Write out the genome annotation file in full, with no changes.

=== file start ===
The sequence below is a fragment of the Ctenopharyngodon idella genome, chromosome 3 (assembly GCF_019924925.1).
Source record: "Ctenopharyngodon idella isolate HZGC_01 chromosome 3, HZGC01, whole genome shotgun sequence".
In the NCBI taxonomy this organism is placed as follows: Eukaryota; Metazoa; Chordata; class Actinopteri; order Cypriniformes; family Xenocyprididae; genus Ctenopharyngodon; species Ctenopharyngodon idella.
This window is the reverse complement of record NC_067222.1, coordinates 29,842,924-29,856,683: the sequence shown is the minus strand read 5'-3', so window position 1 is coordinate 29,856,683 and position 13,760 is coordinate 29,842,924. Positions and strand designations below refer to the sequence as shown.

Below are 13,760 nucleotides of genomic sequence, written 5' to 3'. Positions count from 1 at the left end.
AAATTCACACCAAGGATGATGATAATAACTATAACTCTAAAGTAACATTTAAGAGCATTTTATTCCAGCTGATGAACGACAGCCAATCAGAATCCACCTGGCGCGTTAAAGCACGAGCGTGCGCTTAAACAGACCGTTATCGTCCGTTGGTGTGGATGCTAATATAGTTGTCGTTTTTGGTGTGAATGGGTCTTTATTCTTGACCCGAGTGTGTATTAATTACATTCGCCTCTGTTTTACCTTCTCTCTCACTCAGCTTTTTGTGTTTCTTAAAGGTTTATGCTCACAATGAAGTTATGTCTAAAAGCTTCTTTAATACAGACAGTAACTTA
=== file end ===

The sequence below is a fragment of the Ctenopharyngodon idella genome, chromosome 3 (assembly GCF_019924925.1).
Source record: "Ctenopharyngodon idella isolate HZGC_01 chromosome 3, HZGC01, whole genome shotgun sequence".
In the NCBI taxonomy this organism is placed as follows: Eukaryota; Metazoa; Chordata; class Actinopteri; order Cypriniformes; family Xenocyprididae; genus Ctenopharyngodon; species Ctenopharyngodon idella.
This window is the reverse complement of record NC_067222.1, coordinates 29,842,924-29,856,683: the sequence shown is the minus strand read 5'-3', so window position 1 is coordinate 29,856,683 and position 13,760 is coordinate 29,842,924. Positions and strand designations below refer to the sequence as shown.

Below are 13,760 nucleotides of genomic sequence, written 5' to 3'. Positions count from 1 at the left end.
AAATTCACACCAAGGATGATGATAATAACTATAACTCTAAAGTAACATTTAAGAGCATTTTATTCCAGCTGATGAACGACAGCCAATCAGAATCCACCTGGCGCGTTAAAGCACGAGCGTGCGCTTAAACAGACCGTTATCGTCCGTTGGTGTGGATGCTAATATAGTTGTCGTTTTTGGTGTGAATGGGTCTTTATTCTTGACCCGAGTGTGTATTAATTACATTCGCCTCTGTTTTACCTTCTCTCTCACTCAGCTTTTTGTGTTTCTTAAAGGTTTATGCTCACAATGAAGTTATGTCTAAAAGCTTCTTTAATACAGACAGTAACTTA